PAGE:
Gavel Grab

Calls to Maintain Merit Selection in Arizona

Legislation to end Arizona’s system of merit selection for appointing judges would “inject unnecessary and destructive partisan politics into the judicial system,”  according to an editorial in the Arizona Daily Star.

Under Senate Concurrent Resolution 1020, the governor would appoint judges, subject to Senate confirmation. Nominating commissions would no longer review candidates and submit a slate of potential nominees to the governor, as is currently the practice. While the resolution has only had its first reading, it has already  garnered opposition.

Arizona’s merit selection system has earned high praise from former Justice Sandra Day O’Connor who says it has kept politics out of the courthouse. O’Connor also served as both a trial and appellate judge in Arizona.

Although the state initially held nonpartisan judicial elections, citizens voted to establish merit selection in 1974. Once appointed, judges face periodic retention elections. The Daily Star opinion adds:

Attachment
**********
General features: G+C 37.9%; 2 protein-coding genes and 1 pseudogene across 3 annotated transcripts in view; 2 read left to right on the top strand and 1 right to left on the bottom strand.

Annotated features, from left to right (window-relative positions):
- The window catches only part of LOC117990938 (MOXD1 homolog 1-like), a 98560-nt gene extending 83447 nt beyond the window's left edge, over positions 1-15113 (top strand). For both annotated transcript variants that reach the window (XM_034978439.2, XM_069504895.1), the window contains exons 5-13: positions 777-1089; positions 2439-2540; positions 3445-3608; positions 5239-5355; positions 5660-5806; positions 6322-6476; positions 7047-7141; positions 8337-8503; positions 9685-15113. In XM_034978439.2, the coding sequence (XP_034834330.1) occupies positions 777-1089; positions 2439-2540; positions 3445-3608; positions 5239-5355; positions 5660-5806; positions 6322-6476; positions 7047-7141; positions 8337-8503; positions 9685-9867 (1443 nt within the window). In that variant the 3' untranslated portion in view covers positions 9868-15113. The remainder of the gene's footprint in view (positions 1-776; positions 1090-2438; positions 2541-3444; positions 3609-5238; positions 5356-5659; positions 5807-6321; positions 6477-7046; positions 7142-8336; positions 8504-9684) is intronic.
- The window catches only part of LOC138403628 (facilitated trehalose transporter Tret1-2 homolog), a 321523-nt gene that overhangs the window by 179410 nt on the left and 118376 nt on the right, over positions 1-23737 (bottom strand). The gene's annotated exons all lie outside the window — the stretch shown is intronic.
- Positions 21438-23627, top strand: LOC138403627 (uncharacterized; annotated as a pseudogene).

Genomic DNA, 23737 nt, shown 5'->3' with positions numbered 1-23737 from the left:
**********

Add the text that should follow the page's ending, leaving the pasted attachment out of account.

Senate confirmations would push an agenda of a party or ideology and would dilute and diminish the independent judiciary, which should not be unduly influenced from the other branches of government.

Our state’s merit-selection and retention system help keeps the courts focused on the law, not politics. Senate confirmation of judges should not be allowed to infest our judiciary.

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